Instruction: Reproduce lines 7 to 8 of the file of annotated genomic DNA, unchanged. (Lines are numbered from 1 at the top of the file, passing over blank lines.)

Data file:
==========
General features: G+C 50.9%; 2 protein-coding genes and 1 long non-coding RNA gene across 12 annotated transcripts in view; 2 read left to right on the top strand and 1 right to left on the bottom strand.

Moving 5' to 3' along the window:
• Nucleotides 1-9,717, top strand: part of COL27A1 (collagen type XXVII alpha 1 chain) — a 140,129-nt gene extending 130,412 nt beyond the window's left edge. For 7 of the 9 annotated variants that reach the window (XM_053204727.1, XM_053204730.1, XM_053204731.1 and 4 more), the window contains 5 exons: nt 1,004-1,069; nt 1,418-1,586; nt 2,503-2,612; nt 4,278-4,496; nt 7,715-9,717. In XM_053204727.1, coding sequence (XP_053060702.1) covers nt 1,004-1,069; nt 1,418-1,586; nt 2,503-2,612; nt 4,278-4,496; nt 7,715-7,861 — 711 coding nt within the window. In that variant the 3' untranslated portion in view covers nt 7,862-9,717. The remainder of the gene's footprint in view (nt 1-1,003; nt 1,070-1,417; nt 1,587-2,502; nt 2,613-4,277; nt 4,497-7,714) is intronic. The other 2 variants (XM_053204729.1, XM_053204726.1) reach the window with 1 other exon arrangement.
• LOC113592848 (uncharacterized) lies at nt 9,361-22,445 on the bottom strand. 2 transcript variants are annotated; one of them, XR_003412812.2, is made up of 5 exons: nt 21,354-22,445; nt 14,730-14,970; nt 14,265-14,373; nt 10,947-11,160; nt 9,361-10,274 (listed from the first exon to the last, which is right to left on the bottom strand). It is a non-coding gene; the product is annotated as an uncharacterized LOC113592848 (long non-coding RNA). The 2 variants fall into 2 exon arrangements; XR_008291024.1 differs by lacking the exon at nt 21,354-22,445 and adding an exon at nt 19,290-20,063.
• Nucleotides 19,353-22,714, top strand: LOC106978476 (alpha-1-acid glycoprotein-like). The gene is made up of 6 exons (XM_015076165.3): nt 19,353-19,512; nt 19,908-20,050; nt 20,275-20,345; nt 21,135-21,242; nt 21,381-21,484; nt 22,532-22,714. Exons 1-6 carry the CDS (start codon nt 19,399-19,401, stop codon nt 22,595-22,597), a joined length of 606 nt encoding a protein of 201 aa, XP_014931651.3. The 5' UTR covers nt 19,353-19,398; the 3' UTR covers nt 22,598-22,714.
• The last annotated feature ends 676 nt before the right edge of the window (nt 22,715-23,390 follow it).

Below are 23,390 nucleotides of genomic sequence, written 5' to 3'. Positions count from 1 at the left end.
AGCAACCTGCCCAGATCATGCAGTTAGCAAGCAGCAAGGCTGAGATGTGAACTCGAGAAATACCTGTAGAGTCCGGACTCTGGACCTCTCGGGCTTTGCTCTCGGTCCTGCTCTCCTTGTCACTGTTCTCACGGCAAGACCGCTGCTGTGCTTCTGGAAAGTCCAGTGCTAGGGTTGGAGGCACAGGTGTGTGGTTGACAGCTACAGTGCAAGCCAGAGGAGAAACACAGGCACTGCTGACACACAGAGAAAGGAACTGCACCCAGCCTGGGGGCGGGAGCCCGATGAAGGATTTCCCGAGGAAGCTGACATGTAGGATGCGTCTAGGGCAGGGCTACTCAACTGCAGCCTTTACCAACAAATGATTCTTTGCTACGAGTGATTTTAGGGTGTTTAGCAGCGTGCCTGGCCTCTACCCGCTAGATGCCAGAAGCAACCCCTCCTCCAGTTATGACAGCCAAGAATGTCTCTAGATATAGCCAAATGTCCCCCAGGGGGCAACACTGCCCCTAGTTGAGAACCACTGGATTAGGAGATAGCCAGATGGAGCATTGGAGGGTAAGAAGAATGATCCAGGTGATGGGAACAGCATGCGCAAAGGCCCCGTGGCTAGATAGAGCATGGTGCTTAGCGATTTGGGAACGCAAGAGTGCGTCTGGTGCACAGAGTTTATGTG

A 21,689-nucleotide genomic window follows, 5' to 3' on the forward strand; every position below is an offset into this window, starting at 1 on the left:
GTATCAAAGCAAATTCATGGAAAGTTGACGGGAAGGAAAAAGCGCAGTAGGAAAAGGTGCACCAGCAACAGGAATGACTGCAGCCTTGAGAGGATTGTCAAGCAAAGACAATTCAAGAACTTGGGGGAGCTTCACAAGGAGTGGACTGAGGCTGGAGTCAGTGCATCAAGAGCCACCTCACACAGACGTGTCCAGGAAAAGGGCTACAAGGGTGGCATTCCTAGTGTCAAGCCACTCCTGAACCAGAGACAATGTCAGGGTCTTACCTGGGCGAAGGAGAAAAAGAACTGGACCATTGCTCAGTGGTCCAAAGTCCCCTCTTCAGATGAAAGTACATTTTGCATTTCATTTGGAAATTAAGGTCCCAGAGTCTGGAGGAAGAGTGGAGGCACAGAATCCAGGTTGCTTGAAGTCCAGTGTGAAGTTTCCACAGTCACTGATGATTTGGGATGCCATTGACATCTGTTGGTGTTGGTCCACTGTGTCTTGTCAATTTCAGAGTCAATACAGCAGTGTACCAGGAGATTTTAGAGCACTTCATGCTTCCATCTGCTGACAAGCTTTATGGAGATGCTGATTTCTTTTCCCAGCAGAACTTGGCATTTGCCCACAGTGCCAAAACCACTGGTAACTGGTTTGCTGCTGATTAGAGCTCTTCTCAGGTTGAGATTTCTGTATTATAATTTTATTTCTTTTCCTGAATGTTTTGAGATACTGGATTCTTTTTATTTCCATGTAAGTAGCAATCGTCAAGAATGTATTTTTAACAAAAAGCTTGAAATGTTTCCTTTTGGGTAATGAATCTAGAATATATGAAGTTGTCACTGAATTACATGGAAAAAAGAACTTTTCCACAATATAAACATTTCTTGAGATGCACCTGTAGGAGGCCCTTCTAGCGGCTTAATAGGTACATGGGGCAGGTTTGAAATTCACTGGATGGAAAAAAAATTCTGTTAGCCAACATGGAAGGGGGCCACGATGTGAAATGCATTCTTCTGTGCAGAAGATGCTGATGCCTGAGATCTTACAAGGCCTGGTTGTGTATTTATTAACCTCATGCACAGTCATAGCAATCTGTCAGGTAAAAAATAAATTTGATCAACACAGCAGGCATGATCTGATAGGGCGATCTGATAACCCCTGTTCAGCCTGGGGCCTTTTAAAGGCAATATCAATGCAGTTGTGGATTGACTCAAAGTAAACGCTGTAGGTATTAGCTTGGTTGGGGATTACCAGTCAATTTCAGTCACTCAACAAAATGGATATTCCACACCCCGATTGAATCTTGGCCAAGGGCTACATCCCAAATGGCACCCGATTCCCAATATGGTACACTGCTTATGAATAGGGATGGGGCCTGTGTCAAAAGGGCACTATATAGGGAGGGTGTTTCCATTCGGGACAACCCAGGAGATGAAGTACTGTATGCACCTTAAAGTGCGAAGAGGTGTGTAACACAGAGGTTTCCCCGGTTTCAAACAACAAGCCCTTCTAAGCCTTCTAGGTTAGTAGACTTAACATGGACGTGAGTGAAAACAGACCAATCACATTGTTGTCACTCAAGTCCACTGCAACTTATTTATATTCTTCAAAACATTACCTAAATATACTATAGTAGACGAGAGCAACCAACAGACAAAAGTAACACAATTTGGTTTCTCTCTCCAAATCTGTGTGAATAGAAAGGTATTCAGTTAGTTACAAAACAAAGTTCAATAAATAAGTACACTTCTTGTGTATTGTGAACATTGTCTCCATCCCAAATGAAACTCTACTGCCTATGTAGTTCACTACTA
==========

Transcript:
Below are 23,390 nucleotides of genomic sequence, written 5' to 3'. Positions count from 1 at the left end.
AGCAACCTGCCCAGATCATGCAGTTAGCAAGCAGCAAGGCTGAGATGTGAACTCGAGAAATACCTGTAGAGTCCGGACTCTGGACCTCTCGGGCTTTGCTCTCGGTCCTGCTCTCCTTGTCACTGTTCTCACGGCAAGACCGCTGCTGTGCTTCTGGAAAGTCCAGTGCTAGGGTTGGAGGCACAGGTGTGTGGTTGACAGCTACAGTGCAAGCCAGAGGAGAAACACAGGCACTGCTGACACACAGAGAAAGGAACTGCACCCAGCCTGGGGGCGGGAGCCCGATGAAGGATTTCCCGAGGAAGCTGACATGTAGGATGCGTCTAGGGCAGGGCTACTCAACTGCAGCCTTTACCAACAAATGATTCTTTGCTACGAGTGATTTTAGGGTGTTTAGCAGCGTGCCTGGCCTCTACCCGCTAGATGCCAGAAGCAACCCCTCCTCCAGTTATGACAGCCAAGAATGTCTCTAGATATAGCCAAATGTCCCCCAGGGGGCAACACTGCCCCTAGTTGAGAACCACTGGATTAGGAGATAGCCAGATGGAGCATTGGAGGGTAAGAAGAATGATCCAGGTGATGGGAACAGCATGCGCAAAGGCCCCGTGGCTAGATAGAGCATGGTGCTTAGCGATTTGGGAACGCAAGAGTGCGTCTGGTGCACAGAGTTTATGTG